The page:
Picking a nozzle for your 3D Printing project

Picking a nozzle for your 3D Printing project

  1. Step 1:

    Find out what nozzles your printer can handle most FDM printers can handle 0.25 through 0.8 sometimes with certain hotends bigger

  2. Step 2:

    Determine the needs for the print. Smaller nozzles will give a more accurate prints. Larger nozzles will create prints that are stronger and are getting printed much faster (most of the time) To determine the maximum size of the nozzle consider the following

    1.) Layer height. For best results layer height should be between 25% and 50% of nozzle diameter. So if you are shooting for a 0.16 layer height the theoretical max nozzle size would be 0.64 and the minimum 0.32. Make sure that the layer height you pick is a multiple of a full step of your z-stepper(s) on most FDM printers that use a standard lead screw and stepper this is .040. So your layer height should be an integer multiple of 0.040 mm.

    2.) Corners. You cannot print a "knife edge" the edge will always be a fillet with the radius of the nozzle opening plus extra filament. As the smallest sensible outside layer for consistent results is currently 110% nozzle diameter this for example will give you a radius or 0.22mm on a 0.4 nozzle (0.4 * 1.1 / 2) This might be important when crowning gears with that in mind. So for example a gear tooth that can support a 0.4mm crown fillet will probably max out at a .7mm nozzle as a .8 will create a fillet of at least 0.44mm which might cause meshing problems.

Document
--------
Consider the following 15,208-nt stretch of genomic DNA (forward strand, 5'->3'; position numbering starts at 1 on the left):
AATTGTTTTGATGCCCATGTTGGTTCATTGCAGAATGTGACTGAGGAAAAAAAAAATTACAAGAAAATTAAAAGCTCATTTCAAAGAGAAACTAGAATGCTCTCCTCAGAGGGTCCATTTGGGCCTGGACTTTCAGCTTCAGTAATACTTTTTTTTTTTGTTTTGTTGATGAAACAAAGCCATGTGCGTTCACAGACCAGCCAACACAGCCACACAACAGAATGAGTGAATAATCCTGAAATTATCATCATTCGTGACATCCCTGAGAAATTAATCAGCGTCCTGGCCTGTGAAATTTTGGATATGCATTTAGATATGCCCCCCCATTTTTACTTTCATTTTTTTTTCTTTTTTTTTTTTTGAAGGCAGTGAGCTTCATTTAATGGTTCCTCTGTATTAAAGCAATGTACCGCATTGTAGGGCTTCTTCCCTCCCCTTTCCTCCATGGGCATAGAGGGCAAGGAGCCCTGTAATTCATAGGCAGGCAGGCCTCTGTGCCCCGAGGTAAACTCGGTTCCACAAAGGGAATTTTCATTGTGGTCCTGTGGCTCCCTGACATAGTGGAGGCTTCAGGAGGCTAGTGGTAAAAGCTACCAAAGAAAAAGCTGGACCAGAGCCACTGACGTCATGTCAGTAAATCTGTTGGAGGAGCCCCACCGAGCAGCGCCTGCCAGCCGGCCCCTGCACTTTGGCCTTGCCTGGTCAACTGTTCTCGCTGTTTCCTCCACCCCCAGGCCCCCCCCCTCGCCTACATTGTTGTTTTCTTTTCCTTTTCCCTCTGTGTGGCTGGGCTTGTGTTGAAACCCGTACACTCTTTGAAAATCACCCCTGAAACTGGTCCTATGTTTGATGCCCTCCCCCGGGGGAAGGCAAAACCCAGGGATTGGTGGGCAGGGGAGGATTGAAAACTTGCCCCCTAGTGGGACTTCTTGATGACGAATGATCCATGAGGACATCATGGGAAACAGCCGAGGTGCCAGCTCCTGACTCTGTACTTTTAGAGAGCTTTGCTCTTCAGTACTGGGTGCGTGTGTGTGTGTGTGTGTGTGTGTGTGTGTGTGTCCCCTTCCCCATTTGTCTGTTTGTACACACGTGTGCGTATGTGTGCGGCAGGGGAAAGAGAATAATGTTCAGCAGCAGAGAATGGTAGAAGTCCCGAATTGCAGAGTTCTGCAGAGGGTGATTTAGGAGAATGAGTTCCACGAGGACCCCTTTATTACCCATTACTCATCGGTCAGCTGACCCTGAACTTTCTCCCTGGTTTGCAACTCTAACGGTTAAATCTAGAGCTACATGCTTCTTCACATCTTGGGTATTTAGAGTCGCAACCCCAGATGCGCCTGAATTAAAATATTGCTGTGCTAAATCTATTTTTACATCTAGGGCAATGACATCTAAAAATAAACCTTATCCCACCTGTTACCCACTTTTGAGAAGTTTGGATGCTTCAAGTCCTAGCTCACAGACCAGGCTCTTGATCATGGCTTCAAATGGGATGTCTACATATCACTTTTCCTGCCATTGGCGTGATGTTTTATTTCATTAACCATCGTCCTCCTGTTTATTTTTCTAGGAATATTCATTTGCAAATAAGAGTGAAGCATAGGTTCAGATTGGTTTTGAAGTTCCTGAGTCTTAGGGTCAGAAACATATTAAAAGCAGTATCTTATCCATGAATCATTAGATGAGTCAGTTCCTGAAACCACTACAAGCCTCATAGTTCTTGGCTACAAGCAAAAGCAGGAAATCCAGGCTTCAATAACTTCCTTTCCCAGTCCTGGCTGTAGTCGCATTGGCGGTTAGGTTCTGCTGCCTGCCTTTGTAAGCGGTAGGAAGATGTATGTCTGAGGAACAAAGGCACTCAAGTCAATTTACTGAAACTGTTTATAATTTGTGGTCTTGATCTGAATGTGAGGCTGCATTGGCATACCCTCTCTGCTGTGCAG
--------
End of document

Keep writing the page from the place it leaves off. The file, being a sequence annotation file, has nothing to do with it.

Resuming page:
So between those 2 you further eliminate nozzles unsuitable for that task

  3. Step 3:

    Establish max Volumetric flow for the remaining nozzle(s) to make the final decision use this https://grabcad.com/tutorials/dialing-in-a-filament-and-specifying-the-max-volumetric-e-xtrusion-value as a guide. In general the biggest nozzle that made it through the above steps will be the best to use due to causing the print head move at a slower pace which will cause stronger more accurate prints. Lets assume for example we have a filament with a max flow rate of 13 mm3/sec (typical for PLA on many standard V5 and V6 type extruders). If there are no limiting factors for accuracy like layer height or arcs then with a .4 nozzle the max layer height is .2 and an outside perimeter is .44 and an inside perimeter the max sane is about .8mm maybe 1 in some special cases. in case of the .44 1mm of extruded material with have .44* .2 = 0.088mm3 per mm extruded so the max speed for the extruder for the outside perimeter will be 13/0.088 = about 147 mm/sec and for the .8 layer width aprox. 1/2 of that. Both numbers well above the 60mm/s recommended for most printers. So in that case the printer mechanics will determine the max speed(s) usually recommended by the printer manufacturer (you should not exceed them). Now with a .8 nozzle and a .4 layer height the max speed by extrusion for the .88mm width outside perimeter is .88 * .4 = 0.352 now assuming flow tests also came out to 13 mm3/s in that case the max speed for an outside perimeter to produce a good quality print is 13/0.352 = about 37mm/sec and about 1/2 of that for the other perimeters. Now much slower head movements, shorter distances for acceleration and deceleration and with that better quality and layer adhesion and you might squeeze a couple of seconds out because the printer has less acceleration and deceleration distances. At this time a .7 or even .6 nozzle might make sense too as both are going to provide prints in the same time as the .8 with slighter sharper corners and lower layer height at the cost of slightly less layer adhesion and higher print head moves and acceleration. So at that point those factors should be evaluated.